For his follow-up, the Spring ’13 menswear show, Owens paired Matthew Stone, London’s music director-artist-provocateur of choice, with his own wife, Michèle Lamy, to record a track called “How Do You Feel” at the London studio David Bowie used for his early albums. He spun the track at the show, then sent it off to a handful of DJs—including Katz, Mister Tweeks (who mixed the soundtrack for his Spring ’13 women’s show), and Richelle (who will do music for the next men’s outing)—to remix. “This is all about fanboy worship,” Owens says. “I’ve been listening to music from all of these guys for a while, and having Michèle and Matthew do my runway music for the last Spring show gave me the perfect excuse to do something with them all. I was tickled pink with the results.”

“The entire project was just pure indulgence,” the designer explains, and so the results—pressed on vinyl (printed with an Owens shot of Lamy, taken on a deserted island near Venice) and whipped digitally into MP3—are available gratis while they last at Owens’ flagship stores. Says Rick: “First come, first served.”

Photo: Thomas Iannaccone

Hotel Skovgaard, Now Open For Business


Since her debut in 2001, Denmark-born footwear designer Camilla Skovgaard has garnered a cult following—including celebrities like Gwyneth Paltrow and Charlize Theron. Tonight, the designer is in New York to premiere her very first fashion short directed by her longtime friend Ali F. Mostafa and with custom music by Zebra Katz, the artist who made plenty of noise on the runway at Rick Owens last season. The video showcases Skovgaard’s latest collection, and will be shown at The Hole Gallery downtown.

Of their initial brainstorming meeting, Mostafa says, “I was shown books on amputees, nudes, trippy reference films on Youtube, as well as music by Zebra Katz.” He explains, “Camilla wanted a grunginess to it, as well as it being stylistic. Having all of that information, I decided for all those physicalities to be on individual people who were tenants of Room 77, in Hotel Skovgaard.” As for the sounds, Zebra Katz’s Ojay Morgan says, the vocals “are snippets from a forthcoming collaboration with a U.K.-based artist named Touch.”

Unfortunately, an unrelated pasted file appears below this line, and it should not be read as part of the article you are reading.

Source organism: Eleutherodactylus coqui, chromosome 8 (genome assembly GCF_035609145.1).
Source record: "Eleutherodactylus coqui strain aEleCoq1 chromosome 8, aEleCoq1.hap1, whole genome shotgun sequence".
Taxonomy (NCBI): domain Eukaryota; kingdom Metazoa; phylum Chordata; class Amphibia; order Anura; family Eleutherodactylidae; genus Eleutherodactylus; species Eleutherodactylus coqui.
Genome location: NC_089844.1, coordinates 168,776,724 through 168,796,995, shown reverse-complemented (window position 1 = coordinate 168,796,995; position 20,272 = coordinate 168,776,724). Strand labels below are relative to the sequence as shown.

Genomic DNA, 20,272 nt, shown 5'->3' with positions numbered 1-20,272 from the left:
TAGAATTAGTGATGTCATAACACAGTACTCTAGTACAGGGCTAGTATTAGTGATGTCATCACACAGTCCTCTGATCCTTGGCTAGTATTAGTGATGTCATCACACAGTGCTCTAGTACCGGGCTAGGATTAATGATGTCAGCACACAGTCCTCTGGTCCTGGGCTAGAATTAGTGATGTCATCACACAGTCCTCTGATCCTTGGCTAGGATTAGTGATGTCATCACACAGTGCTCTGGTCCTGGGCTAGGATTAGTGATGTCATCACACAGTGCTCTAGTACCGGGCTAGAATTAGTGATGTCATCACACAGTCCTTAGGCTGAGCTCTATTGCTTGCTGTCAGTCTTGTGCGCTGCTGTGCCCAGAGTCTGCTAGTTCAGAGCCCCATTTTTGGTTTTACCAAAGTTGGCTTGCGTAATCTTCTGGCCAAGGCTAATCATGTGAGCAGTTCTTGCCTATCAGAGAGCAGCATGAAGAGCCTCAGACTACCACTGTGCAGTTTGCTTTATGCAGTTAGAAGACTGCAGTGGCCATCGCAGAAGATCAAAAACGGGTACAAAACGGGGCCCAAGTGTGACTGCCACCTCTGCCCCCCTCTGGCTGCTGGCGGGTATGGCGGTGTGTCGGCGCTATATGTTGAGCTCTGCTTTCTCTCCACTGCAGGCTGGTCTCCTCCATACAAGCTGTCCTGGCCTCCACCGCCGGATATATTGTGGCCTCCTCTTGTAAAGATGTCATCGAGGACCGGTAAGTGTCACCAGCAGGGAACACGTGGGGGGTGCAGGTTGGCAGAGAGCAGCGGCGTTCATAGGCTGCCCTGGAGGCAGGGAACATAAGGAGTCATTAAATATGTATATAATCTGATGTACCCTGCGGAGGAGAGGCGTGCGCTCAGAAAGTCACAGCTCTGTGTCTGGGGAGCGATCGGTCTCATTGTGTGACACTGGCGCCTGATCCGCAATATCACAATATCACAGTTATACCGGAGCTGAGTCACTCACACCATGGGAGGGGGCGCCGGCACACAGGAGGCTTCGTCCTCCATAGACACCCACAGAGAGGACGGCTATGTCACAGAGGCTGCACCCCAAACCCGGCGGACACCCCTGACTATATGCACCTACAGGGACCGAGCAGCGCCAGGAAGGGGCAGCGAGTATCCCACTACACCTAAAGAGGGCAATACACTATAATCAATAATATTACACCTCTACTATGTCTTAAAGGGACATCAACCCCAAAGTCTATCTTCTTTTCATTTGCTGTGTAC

Skovgaard tells, “I wanted to portray women in a different light—not the traditional sense of sexy in a dainty little pose with a cocked ankle in high heels. I absolutely loathe that.” got a first look at the dark, moody film and can confirm that the parties involved can consider their mission accomplished. Hotel Skovgaard and its various personalities are anything but traditional. The message is the same that she sends with her shoe designs: Eccentric is beautiful. Here, some exclusive stills from the film before its debut tonight.

Photos: Courtesy Photos

The Guys Who Set Paris On Fire


The song of Fall ’12 Paris fashion week? No question—Zebra Katz’s (pictured, left) vogue culture-referencing “Ima Read.” Credit for that goes to Rick Owens (pictured, right), who blasted the song as the soundtrack to his fire-and-brimstone (literally!) Fall womenswear show. (“It’s a Rick Owens show, it’s not Disney World,” the designer shrugs.) Dazed & Confused brought the two provocateurs together for a video interview and a little photo shoot. Clothes, naturally, are by Rick Owens. The hat is Katz’s—but if Rick started making them, we’d have no objections. Check out the full video here.

Photos: Courtesy of Rick Owens